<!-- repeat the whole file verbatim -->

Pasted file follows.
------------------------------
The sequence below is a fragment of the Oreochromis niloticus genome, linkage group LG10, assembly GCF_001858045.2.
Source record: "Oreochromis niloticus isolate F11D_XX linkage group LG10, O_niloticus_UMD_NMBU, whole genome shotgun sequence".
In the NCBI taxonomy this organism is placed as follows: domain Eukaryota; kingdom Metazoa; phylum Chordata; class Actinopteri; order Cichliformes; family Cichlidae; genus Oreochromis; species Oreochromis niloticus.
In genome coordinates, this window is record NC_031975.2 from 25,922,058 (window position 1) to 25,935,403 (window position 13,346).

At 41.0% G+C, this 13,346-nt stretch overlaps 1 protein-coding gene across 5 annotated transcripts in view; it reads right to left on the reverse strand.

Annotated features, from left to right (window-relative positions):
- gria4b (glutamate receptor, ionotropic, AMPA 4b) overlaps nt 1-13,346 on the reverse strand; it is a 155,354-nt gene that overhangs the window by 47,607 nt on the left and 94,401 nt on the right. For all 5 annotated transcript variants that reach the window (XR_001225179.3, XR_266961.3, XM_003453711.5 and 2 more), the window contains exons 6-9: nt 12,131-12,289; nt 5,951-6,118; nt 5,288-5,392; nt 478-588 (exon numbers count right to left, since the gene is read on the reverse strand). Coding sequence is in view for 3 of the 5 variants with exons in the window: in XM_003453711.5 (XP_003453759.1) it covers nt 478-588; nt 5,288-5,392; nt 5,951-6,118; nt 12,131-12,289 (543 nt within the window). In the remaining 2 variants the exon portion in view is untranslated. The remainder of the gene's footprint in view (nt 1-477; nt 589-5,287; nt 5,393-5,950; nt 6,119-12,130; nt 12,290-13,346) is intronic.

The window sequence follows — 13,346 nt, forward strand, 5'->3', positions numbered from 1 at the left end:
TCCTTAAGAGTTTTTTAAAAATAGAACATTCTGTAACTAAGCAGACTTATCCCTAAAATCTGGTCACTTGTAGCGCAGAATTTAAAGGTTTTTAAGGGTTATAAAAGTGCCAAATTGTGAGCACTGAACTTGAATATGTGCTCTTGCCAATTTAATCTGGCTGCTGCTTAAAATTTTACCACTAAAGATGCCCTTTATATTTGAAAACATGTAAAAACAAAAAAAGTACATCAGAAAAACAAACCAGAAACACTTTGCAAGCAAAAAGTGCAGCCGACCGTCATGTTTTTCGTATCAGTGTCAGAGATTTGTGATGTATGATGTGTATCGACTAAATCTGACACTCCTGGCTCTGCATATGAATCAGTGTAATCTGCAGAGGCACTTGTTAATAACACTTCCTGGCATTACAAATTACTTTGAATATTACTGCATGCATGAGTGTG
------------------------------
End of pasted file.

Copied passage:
The sequence below is a fragment of the Oreochromis niloticus genome, linkage group LG10, assembly GCF_001858045.2.
Source record: "Oreochromis niloticus isolate F11D_XX linkage group LG10, O_niloticus_UMD_NMBU, whole genome shotgun sequence".
In the NCBI taxonomy this organism is placed as follows: domain Eukaryota; kingdom Metazoa; phylum Chordata; class Actinopteri; order Cichliformes; family Cichlidae; genus Oreochromis; species Oreochromis niloticus.
In genome coordinates, this window is record NC_031975.2 from 25,922,058 (window position 1) to 25,935,403 (window position 13,346).

At 41.0% G+C, this 13,346-nt stretch overlaps 1 protein-coding gene across 5 annotated transcripts in view; it reads right to left on the reverse strand.

Annotated features, from left to right (window-relative positions):
- gria4b (glutamate receptor, ionotropic, AMPA 4b) overlaps nt 1-13,346 on the reverse strand; it is a 155,354-nt gene that overhangs the window by 47,607 nt on the left and 94,401 nt on the right. For all 5 annotated transcript variants that reach the window (XR_001225179.3, XR_266961.3, XM_003453711.5 and 2 more), the window contains exons 6-9: nt 12,131-12,289; nt 5,951-6,118; nt 5,288-5,392; nt 478-588 (exon numbers count right to left, since the gene is read on the reverse strand). Coding sequence is in view for 3 of the 5 variants with exons in the window: in XM_003453711.5 (XP_003453759.1) it covers nt 478-588; nt 5,288-5,392; nt 5,951-6,118; nt 12,131-12,289 (543 nt within the window). In the remaining 2 variants the exon portion in view is untranslated. The remainder of the gene's footprint in view (nt 1-477; nt 589-5,287; nt 5,393-5,950; nt 6,119-12,130; nt 12,290-13,346) is intronic.

The window sequence follows — 13,346 nt, forward strand, 5'->3', positions numbered from 1 at the left end:
TCCTTAAGAGTTTTTTAAAAATAGAACATTCTGTAACTAAGCAGACTTATCCCTAAAATCTGGTCACTTGTAGCGCAGAATTTAAAGGTTTTTAAGGGTTATAAAAGTGCCAAATTGTGAGCACTGAACTTGAATATGTGCTCTTGCCAATTTAATCTGGCTGCTGCTTAAAATTTTACCACTAAAGATGCCCTTTATATTTGAAAACATGTAAAAACAAAAAAAGTACATCAGAAAAACAAACCAGAAACACTTTGCAAGCAAAAAGTGCAGCCGACCGTCATGTTTTTCGTATCAGTGTCAGAGATTTGTGATGTATGATGTGTATCGACTAAATCTGACACTCCTGGCTCTGCATATGAATCAGTGTAATCTGCAGAGGCACTTGTTAATAACACTTCCTGGCATTACAAATTACTTTGAATATTACTGCATGCATGAGTGTG